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Thread: Vertex Form Quadratic Written Using Factored Form Variables

  1. #1
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    Lightbulb Vertex Form Quadratic Written Using Factored Form Variables

    Typically, the conversion of a factored form quadratic into vertex form would be done by expanding and completing the square. However, I have come up with an equation that replaces this method, by allowing conversions to be carried out using only substitution and simplification. This method is easier for me, however others may find it more difficult than the traditional method. Therefore, the following can be taken as personal preference, and not an advised replacement, use whichever method works for you.

    Vertex Form Quadratic Written Using Factored Form Variables-equation2.png

    For the image above, I have created new variables (i and v) for the factored form equation, they represent the x coefficients, and play a key role in the equation below.

    Vertex Form Quadratic Written Using Factored Form Variables-equation1.png :If you are having trouble reading the equation, open the image in a new tab.

    Once these variables are substituted in, and the equation is simplified, the conversion between factored and vertex form is complete. I have tested this numerous times by subbing in values for i, x, s, v, and t. Each time, both equations return identical values for y. Feel free to test this out, and if you find it more efficient, feel free to use this equation when converting. Below is the standard form conversion equation I have come up with as well. Enjoy!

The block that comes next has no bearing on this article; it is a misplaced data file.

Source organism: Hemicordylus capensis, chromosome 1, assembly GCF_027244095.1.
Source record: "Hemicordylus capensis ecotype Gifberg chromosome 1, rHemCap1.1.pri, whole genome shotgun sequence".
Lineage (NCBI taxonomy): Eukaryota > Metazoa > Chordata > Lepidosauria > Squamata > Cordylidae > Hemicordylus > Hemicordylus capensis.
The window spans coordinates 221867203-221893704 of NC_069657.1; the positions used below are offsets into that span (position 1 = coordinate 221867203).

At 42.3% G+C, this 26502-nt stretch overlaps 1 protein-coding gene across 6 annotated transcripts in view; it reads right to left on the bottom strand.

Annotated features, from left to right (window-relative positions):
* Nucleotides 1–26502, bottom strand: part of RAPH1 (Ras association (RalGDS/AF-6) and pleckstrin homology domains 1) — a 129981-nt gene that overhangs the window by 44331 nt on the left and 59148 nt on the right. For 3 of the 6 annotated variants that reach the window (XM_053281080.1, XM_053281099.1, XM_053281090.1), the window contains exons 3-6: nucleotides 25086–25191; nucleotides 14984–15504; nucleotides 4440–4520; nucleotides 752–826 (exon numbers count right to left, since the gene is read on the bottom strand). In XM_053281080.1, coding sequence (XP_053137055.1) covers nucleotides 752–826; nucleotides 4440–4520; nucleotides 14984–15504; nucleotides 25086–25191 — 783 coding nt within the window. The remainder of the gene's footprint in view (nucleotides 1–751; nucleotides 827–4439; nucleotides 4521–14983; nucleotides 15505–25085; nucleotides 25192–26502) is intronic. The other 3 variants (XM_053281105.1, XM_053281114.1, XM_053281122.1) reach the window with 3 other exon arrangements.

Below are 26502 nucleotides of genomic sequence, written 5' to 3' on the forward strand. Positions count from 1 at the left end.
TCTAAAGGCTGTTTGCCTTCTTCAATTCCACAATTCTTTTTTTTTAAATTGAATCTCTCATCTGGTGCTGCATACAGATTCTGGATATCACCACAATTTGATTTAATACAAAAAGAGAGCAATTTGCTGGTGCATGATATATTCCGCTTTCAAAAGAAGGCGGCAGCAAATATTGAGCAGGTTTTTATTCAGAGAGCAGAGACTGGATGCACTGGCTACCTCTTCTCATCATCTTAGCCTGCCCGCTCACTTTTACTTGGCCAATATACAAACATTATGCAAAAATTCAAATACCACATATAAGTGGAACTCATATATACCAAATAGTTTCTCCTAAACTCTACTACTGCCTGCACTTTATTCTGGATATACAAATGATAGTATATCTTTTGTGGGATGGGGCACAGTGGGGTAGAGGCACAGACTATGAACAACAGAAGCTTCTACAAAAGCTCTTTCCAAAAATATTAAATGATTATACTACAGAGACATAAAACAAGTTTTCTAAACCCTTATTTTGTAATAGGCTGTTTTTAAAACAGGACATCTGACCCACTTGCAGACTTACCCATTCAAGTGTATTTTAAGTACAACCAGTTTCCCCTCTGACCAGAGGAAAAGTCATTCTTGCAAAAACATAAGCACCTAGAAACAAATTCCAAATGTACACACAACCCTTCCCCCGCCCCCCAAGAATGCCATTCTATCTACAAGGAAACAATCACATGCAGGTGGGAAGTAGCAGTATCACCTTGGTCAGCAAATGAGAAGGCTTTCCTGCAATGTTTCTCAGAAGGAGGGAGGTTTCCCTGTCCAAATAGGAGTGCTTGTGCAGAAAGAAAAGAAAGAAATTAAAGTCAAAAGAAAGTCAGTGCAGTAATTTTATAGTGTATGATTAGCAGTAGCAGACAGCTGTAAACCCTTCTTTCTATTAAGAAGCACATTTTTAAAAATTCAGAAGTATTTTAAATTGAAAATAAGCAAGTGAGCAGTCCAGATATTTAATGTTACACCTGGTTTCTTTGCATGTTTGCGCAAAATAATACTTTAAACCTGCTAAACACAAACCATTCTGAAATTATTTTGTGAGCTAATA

Vertex Form Quadratic Written Using Factored Form Variables-equation3.png
    Last edited by HunterP; Oct 20th 2014 at 12:58 PM.
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  2. #2
    Forum Admin topsquark's Avatar
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    Re: Vertex Form Quadratic Written Using Factored Form Variables

    The equation you have given is incorrect. The correct equation would be
    y = iv \left ( x - \frac{ \left [ \frac{s}{i} + \frac{t}{v} \right ] }{ 2} \right ) ^2 + \left ( - \left [ iv \right ] \left ( \frac{ \left [ \frac{s}{i} + \frac{t}{v} \right ] }{2} \right ) ^2 + \left[ iv \right ]st \right )
    You didn't distribute the iv properly in the last factor.

    Also, as quadratics have roots that can be imaginary I'd skip the use of "i" and use, perhaps, "k."

    The same problem occurs in your other form. The last term should be ac.

    -Dan
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